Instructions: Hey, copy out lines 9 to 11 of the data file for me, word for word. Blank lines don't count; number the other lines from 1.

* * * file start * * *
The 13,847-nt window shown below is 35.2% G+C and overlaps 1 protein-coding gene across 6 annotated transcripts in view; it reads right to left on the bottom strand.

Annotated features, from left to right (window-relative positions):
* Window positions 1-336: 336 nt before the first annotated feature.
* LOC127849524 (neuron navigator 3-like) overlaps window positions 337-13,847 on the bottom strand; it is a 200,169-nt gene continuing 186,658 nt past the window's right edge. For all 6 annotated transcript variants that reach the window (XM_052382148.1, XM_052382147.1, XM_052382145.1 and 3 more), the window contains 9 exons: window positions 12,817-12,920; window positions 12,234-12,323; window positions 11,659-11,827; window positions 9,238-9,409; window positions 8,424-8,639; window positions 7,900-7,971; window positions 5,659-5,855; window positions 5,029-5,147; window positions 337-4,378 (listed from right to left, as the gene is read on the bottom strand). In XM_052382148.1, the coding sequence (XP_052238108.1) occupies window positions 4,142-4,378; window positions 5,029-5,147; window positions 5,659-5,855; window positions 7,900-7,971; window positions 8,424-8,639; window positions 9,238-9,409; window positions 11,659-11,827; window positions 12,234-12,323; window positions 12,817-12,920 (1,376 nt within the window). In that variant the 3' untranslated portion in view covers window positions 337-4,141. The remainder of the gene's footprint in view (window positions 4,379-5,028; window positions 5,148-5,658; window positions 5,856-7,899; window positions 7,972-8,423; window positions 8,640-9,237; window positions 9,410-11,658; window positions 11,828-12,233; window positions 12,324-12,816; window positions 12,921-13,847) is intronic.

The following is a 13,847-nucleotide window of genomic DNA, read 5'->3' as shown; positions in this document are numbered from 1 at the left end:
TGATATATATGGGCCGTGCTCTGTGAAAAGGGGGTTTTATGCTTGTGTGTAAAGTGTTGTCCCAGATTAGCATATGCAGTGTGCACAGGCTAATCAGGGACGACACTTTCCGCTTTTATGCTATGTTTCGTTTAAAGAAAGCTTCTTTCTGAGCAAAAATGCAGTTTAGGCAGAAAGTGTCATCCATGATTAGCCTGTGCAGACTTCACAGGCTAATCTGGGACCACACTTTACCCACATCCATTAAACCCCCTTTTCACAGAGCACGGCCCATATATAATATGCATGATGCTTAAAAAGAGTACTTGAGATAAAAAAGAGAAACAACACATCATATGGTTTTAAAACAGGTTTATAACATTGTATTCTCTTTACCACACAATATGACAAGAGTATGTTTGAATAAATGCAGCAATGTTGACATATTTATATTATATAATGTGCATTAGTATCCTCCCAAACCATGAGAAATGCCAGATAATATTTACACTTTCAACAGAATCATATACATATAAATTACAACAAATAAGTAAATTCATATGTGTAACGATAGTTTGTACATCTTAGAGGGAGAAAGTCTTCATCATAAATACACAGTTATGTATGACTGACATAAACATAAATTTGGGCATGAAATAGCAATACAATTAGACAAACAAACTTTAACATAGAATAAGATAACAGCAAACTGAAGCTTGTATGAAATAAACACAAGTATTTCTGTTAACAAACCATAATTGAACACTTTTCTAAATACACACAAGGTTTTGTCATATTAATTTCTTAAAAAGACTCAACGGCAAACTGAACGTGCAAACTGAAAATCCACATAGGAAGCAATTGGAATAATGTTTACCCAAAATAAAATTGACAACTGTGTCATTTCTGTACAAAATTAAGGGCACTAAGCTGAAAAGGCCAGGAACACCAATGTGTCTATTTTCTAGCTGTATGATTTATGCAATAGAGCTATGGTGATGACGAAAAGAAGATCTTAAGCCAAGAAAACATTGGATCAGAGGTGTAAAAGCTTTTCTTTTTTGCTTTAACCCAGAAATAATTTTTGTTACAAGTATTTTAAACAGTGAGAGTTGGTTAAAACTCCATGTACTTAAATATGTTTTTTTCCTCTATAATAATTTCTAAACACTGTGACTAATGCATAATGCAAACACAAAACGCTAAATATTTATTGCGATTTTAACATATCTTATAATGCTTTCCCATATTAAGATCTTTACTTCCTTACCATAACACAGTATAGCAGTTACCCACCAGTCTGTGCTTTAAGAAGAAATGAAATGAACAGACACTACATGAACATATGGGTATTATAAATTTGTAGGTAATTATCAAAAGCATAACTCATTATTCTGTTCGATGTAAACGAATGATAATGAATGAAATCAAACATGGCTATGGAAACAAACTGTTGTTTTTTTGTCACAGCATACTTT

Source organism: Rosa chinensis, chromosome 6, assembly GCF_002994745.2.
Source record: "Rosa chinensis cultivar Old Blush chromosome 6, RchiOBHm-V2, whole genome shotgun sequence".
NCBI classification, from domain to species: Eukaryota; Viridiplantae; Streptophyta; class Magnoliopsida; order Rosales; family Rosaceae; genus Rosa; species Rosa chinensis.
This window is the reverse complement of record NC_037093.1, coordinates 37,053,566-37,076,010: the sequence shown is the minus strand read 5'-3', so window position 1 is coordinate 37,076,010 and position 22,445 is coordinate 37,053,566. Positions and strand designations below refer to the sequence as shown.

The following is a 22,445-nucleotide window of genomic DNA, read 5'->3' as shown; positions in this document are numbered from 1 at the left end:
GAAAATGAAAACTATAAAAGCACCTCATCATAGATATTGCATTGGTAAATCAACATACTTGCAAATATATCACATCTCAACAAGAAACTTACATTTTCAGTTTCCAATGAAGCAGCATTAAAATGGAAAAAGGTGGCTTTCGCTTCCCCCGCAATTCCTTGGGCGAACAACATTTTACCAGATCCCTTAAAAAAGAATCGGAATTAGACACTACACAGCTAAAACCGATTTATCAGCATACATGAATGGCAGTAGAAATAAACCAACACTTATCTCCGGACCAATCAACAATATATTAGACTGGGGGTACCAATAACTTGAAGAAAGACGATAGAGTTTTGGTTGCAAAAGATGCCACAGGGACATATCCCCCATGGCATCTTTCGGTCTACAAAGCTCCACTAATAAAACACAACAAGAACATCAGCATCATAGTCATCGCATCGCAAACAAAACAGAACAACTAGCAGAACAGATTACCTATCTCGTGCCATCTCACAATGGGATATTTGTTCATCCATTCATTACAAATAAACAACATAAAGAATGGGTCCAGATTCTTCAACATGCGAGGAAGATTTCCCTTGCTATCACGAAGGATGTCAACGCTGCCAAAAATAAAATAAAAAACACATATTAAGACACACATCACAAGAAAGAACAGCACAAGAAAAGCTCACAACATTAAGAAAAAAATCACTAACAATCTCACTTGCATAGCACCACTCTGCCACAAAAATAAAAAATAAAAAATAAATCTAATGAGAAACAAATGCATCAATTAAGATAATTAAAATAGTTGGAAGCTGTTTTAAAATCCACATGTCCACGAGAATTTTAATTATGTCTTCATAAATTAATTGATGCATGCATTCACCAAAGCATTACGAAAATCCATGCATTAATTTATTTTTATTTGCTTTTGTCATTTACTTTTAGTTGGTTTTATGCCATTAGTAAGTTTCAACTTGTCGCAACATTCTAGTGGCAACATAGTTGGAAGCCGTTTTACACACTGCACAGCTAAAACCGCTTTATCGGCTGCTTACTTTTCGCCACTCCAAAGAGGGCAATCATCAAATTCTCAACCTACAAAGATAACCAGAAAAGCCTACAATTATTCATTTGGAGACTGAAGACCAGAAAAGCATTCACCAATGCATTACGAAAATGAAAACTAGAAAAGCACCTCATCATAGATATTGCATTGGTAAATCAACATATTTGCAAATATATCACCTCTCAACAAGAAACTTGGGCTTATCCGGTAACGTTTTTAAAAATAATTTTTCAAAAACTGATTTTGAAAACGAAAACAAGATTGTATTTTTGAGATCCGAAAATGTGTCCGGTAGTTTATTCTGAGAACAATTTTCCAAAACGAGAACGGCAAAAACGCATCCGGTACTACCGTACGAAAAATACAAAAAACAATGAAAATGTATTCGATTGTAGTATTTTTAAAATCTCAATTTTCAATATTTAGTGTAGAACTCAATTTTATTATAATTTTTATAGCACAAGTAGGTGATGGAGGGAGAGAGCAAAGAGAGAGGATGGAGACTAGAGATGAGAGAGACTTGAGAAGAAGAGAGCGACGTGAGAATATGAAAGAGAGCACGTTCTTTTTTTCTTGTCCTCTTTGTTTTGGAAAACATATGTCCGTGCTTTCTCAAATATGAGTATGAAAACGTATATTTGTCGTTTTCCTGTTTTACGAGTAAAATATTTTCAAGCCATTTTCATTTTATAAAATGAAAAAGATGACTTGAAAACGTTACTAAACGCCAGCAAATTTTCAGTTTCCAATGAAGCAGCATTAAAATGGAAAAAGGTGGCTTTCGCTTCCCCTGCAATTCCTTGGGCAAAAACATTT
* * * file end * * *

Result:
NCBI classification, from domain to species: Eukaryota; Viridiplantae; Streptophyta; class Magnoliopsida; order Rosales; family Rosaceae; genus Rosa; species Rosa chinensis.
This window is the reverse complement of record NC_037093.1, coordinates 37,053,566-37,076,010: the sequence shown is the minus strand read 5'-3', so window position 1 is coordinate 37,076,010 and position 22,445 is coordinate 37,053,566. Positions and strand designations below refer to the sequence as shown.

The following is a 22,445-nucleotide window of genomic DNA, read 5'->3' as shown; positions in this document are numbered from 1 at the left end: